An A-list cast goes a long way to making this goofy ensemble comedy a lot of fun to watch. Even if it never quite deals with the bigger issues it raises, the sassy dialogue, twisty plot and full-on performances are so lively that the audience is kept on its toes, at least until it becomes obvious where it's heading. And with a wide variety of themes, something is bound to resonate.
As the extended Wilde family gathers for a wedding, it's clear that none of them are very good at relationships. The bride is matriarch Eve (Glenn Close), a movie star who has fallen in love with sparky novelist Harold (Patrick Stewart). Her three sons are all on hand: smiley musician Rory (Jack Davenport), hopeless romantic Jimmy (Noah Emmerich) and womanising bachelor Ethan (Peter Facinelli). Also around are their actor father Laurence (John Malkovich), as well as Rory's popstar ex-wife Priscilla (Minnie Driver). Their 16-year-old daughter Mackenzie (Grace Van Patton) is documenting the weekend on video, just waiting for the usual family disaster.
Writer-director Damian Harris avoids the obvious black humour that's rife in this situation, instead playing the movie as a warm-hearted American comedy blended with elements of a bed-hopping French farce. Yes, all kinds antics are going on, fuelled by alcohol and Ethan's notorious magic mushroom chocolates. Jealousies are also flaring up, drawing lines between hugely popular stars and struggling artists.
Continue reading: The Wilde Wedding Review
With its grindingly low-key tension and unusual perspectives, this Western has a chance to revamp the genre in intriguing ways. The first-rate cast adds plenty of depth to the usual roles, including a strong female point-of-view from Natalie Portman, who also produced the film. But some rather simplistic thematic touches undermine the originality, and the film never quite cracks through the surface to become something meaningful.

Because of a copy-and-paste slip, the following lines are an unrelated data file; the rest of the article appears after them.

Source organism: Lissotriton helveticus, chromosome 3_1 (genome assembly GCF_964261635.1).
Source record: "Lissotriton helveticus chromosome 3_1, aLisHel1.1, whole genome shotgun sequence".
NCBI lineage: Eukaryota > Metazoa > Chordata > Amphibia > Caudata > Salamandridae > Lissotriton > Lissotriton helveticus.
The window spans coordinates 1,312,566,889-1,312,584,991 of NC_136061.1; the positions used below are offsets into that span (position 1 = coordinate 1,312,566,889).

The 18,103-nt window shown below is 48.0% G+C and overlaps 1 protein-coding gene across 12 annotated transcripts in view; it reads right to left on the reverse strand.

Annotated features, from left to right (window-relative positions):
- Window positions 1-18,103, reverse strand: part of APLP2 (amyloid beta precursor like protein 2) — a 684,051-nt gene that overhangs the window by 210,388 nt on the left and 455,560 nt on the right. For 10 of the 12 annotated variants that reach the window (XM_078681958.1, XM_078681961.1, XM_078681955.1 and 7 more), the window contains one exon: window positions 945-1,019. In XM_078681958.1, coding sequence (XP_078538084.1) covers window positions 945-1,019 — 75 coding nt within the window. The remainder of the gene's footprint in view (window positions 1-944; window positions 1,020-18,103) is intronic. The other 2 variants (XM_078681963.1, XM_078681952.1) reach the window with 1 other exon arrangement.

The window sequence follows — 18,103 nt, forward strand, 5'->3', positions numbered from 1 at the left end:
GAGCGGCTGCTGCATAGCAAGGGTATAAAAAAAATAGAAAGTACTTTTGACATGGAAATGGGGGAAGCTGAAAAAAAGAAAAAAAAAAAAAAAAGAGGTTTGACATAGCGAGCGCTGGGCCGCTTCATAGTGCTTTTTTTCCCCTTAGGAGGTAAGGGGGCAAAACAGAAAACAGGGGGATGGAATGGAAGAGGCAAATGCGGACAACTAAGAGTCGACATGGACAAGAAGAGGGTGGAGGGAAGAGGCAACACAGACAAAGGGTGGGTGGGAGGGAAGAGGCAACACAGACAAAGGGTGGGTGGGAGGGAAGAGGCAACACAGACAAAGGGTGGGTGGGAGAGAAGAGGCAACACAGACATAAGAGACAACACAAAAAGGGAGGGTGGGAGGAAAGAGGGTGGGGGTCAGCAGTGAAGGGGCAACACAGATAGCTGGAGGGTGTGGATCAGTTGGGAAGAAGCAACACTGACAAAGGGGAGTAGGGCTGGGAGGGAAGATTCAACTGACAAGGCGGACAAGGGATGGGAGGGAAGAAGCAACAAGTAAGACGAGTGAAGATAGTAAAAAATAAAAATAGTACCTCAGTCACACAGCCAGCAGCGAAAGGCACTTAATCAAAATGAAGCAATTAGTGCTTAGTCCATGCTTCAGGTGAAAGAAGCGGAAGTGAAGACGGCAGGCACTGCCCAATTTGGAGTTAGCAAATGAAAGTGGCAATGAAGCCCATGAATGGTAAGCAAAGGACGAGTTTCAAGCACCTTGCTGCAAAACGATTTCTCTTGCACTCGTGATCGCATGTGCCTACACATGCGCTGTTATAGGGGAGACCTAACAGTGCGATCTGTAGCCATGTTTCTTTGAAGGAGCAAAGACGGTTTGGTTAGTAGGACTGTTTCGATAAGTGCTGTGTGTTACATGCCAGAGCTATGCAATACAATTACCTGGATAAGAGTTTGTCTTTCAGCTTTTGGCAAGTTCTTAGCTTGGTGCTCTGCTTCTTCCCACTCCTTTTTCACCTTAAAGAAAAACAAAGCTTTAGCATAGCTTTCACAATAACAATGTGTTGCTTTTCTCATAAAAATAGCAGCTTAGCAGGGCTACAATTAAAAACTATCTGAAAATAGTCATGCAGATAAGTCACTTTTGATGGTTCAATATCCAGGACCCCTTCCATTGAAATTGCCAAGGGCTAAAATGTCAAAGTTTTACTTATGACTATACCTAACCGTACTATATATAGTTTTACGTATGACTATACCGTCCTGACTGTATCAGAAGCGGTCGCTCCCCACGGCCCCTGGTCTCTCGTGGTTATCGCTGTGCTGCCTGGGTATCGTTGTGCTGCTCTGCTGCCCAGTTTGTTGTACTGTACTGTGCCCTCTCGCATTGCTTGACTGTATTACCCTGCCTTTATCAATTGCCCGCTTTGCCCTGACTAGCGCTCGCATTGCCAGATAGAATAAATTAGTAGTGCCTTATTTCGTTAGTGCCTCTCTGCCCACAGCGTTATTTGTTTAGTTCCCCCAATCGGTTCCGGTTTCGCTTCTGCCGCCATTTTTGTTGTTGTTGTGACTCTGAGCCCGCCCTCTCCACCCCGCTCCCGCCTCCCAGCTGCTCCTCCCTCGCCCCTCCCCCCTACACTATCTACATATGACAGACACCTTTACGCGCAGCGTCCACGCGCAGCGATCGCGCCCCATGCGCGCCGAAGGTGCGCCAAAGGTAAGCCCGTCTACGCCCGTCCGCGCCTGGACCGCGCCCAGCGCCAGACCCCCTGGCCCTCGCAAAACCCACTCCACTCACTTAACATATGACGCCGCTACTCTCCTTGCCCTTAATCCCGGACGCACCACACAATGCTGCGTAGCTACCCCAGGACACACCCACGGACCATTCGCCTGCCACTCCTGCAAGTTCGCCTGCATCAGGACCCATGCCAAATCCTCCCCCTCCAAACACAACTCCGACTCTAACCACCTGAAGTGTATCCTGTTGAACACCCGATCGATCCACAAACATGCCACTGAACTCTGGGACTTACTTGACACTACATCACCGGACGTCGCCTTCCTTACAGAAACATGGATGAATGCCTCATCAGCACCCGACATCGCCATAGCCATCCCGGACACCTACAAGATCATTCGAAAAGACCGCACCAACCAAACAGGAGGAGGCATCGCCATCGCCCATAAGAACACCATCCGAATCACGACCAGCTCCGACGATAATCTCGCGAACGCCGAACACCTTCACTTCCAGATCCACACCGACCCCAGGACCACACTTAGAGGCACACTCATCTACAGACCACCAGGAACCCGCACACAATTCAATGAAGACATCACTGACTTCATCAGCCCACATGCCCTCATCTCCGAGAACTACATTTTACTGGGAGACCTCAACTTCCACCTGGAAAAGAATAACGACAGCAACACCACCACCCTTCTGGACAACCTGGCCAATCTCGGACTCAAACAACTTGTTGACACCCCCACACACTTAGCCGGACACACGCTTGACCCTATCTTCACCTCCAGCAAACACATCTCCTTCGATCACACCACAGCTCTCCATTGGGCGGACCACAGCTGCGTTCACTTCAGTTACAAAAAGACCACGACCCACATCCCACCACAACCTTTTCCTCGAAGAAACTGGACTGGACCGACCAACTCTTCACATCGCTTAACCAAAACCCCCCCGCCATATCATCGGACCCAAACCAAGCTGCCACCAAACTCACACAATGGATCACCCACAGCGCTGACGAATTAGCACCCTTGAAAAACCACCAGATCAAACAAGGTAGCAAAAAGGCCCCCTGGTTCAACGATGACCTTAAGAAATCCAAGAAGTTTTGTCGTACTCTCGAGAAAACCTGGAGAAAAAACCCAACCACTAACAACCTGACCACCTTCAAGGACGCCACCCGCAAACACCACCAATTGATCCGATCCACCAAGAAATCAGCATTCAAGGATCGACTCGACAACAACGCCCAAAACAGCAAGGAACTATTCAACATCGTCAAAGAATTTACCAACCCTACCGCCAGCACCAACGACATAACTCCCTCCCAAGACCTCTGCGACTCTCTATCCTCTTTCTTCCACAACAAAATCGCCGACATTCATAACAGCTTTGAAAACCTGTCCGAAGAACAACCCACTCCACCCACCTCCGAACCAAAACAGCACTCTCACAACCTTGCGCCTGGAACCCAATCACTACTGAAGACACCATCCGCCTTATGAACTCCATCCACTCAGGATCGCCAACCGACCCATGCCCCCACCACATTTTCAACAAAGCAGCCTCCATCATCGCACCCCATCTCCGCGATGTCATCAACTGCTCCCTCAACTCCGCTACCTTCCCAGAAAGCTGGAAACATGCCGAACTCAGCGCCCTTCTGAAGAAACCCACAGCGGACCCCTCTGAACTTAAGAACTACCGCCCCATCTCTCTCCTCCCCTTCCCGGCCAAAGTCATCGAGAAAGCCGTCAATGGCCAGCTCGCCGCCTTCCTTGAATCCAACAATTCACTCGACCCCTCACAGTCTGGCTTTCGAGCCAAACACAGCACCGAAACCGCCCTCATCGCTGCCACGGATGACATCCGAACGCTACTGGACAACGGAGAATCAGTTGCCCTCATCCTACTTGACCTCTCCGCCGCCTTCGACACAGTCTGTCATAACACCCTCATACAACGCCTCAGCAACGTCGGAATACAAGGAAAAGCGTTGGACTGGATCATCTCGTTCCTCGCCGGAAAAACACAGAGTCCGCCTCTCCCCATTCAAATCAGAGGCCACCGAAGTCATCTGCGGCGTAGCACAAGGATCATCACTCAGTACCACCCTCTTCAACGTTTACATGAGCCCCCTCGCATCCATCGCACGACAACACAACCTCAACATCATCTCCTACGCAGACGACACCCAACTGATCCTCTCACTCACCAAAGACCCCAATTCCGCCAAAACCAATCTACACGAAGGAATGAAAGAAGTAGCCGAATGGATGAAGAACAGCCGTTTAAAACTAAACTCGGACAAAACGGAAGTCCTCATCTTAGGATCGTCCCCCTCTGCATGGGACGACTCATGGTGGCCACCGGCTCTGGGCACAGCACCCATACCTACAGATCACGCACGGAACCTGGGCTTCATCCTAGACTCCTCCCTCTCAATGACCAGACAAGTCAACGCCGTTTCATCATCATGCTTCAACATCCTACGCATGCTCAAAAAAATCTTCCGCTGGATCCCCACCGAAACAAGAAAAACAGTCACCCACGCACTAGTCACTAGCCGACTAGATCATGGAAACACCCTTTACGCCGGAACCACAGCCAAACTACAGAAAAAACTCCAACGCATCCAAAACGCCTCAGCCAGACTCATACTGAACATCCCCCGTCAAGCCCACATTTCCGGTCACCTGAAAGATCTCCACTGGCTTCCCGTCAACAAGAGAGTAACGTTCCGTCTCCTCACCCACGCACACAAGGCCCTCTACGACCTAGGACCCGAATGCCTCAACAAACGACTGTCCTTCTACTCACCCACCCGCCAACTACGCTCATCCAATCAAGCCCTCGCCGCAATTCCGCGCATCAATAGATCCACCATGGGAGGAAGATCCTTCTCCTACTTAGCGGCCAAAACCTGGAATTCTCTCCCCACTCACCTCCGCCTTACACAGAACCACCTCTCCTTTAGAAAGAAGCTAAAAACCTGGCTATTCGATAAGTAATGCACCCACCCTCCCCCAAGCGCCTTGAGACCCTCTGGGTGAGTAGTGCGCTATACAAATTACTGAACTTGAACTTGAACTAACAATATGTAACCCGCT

It's set in 1871 New Mexico, where Jane (Portman) lives on a hidden ranch with her outlaw husband Bill (Noah Emmerich) and their young daughter. But Bill's been badly injured, and the notorious scoundrel Bishop (Ewan McGregor) has vowed to track him down. For help Jane turns to her ex-fiance Dan (Joel Edgerton), an angry gunslinger who has never got over being abandoned by Jane all those years ago. He agrees to help her, and of course Bill isn't too happy about this, but he's too injured to protest. And Jane is so fiercely independent that she refuses to let her history with these two men define her future.
The premise is packed with all kinds of intriguing layers, but the script continually over-explains everything with a series of flashbacks to Jane's earlier encounters with Dan, Bishop, Bishop's hotheaded brother (Boyd Holbrook) and a particularly brutal desperado (Rodrigo Santoro). Not one of these people has even a hint of morality about them, which gives the actors a chance to inject a lot of complex texture into their performances. These are tough-minded men who never stop to think about the rule of law. And Portman's Jane is steelier than all of them, a woman who makes her own hard decisions in a place that doesn't let anyone off easily. Portman is terrific in the role, even if director Gavin O'Connor (Warrior) undermines her with his rather straightforward approach. Even so, her scenes with Edgerton and McGregor crackle with subtext.